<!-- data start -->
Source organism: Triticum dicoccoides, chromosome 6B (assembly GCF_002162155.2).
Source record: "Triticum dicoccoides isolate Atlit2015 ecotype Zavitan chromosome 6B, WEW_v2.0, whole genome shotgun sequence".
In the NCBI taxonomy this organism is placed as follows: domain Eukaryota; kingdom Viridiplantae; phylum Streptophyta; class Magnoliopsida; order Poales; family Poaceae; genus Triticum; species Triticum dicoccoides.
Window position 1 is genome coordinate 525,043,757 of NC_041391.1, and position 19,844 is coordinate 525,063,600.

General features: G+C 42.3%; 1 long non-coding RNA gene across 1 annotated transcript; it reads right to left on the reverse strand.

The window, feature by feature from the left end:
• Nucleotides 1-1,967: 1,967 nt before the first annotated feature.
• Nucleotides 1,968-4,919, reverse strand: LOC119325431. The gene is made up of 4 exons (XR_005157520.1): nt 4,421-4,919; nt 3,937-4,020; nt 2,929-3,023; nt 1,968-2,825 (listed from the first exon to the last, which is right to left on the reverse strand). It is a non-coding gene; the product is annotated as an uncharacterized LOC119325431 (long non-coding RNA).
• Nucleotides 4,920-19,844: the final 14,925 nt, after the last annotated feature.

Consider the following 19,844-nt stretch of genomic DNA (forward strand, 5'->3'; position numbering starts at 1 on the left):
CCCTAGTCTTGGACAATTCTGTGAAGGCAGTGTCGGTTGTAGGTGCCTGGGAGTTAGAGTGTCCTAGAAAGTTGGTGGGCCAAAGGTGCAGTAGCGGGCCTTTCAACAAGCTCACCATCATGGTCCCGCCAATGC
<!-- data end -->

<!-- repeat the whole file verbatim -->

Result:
Source organism: Triticum dicoccoides, chromosome 6B (assembly GCF_002162155.2).
Source record: "Triticum dicoccoides isolate Atlit2015 ecotype Zavitan chromosome 6B, WEW_v2.0, whole genome shotgun sequence".
In the NCBI taxonomy this organism is placed as follows: domain Eukaryota; kingdom Viridiplantae; phylum Streptophyta; class Magnoliopsida; order Poales; family Poaceae; genus Triticum; species Triticum dicoccoides.
Window position 1 is genome coordinate 525,043,757 of NC_041391.1, and position 19,844 is coordinate 525,063,600.

General features: G+C 42.3%; 1 long non-coding RNA gene across 1 annotated transcript; it reads right to left on the reverse strand.

The window, feature by feature from the left end:
• Nucleotides 1-1,967: 1,967 nt before the first annotated feature.
• Nucleotides 1,968-4,919, reverse strand: LOC119325431. The gene is made up of 4 exons (XR_005157520.1): nt 4,421-4,919; nt 3,937-4,020; nt 2,929-3,023; nt 1,968-2,825 (listed from the first exon to the last, which is right to left on the reverse strand). It is a non-coding gene; the product is annotated as an uncharacterized LOC119325431 (long non-coding RNA).
• Nucleotides 4,920-19,844: the final 14,925 nt, after the last annotated feature.

Consider the following 19,844-nt stretch of genomic DNA (forward strand, 5'->3'; position numbering starts at 1 on the left):
CCCTAGTCTTGGACAATTCTGTGAAGGCAGTGTCGGTTGTAGGTGCCTGGGAGTTAGAGTGTCCTAGAAAGTTGGTGGGCCAAAGGTGCAGTAGCGGGCCTTTCAACAAGCTCACCATCATGGTCCCGCCAATGC